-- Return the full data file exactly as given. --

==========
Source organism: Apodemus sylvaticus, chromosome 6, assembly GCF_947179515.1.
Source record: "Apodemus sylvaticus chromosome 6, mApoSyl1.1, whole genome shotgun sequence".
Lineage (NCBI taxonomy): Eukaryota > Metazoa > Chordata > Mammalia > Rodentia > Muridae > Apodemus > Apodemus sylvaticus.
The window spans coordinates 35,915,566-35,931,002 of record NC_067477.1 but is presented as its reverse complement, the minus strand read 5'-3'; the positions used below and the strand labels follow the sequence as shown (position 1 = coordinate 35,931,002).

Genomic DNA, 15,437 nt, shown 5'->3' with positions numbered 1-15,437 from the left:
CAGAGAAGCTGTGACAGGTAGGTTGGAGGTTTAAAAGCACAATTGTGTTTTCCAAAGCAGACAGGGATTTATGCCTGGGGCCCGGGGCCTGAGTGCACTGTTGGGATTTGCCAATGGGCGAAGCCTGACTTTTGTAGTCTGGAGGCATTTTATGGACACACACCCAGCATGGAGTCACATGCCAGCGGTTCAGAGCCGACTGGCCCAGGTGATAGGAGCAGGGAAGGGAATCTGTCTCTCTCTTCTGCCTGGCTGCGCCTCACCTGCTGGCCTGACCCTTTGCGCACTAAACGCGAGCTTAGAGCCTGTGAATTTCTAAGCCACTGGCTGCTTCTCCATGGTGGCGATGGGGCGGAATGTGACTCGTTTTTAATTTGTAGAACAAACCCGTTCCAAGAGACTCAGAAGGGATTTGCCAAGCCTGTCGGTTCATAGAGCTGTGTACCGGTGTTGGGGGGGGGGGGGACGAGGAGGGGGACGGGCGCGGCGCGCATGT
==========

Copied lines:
Source organism: Apodemus sylvaticus, chromosome 6, assembly GCF_947179515.1.
Source record: "Apodemus sylvaticus chromosome 6, mApoSyl1.1, whole genome shotgun sequence".
Lineage (NCBI taxonomy): Eukaryota > Metazoa > Chordata > Mammalia > Rodentia > Muridae > Apodemus > Apodemus sylvaticus.
The window spans coordinates 35,915,566-35,931,002 of record NC_067477.1 but is presented as its reverse complement, the minus strand read 5'-3'; the positions used below and the strand labels follow the sequence as shown (position 1 = coordinate 35,931,002).

Genomic DNA, 15,437 nt, shown 5'->3' with positions numbered 1-15,437 from the left:
CAGAGAAGCTGTGACAGGTAGGTTGGAGGTTTAAAAGCACAATTGTGTTTTCCAAAGCAGACAGGGATTTATGCCTGGGGCCCGGGGCCTGAGTGCACTGTTGGGATTTGCCAATGGGCGAAGCCTGACTTTTGTAGTCTGGAGGCATTTTATGGACACACACCCAGCATGGAGTCACATGCCAGCGGTTCAGAGCCGACTGGCCCAGGTGATAGGAGCAGGGAAGGGAATCTGTCTCTCTCTTCTGCCTGGCTGCGCCTCACCTGCTGGCCTGACCCTTTGCGCACTAAACGCGAGCTTAGAGCCTGTGAATTTCTAAGCCACTGGCTGCTTCTCCATGGTGGCGATGGGGCGGAATGTGACTCGTTTTTAATTTGTAGAACAAACCCGTTCCAAGAGACTCAGAAGGGATTTGCCAAGCCTGTCGGTTCATAGAGCTGTGTACCGGTGTTGGGGGGGGGGGGGACGAGGAGGGGGACGGGCGCGGCGCGCATGT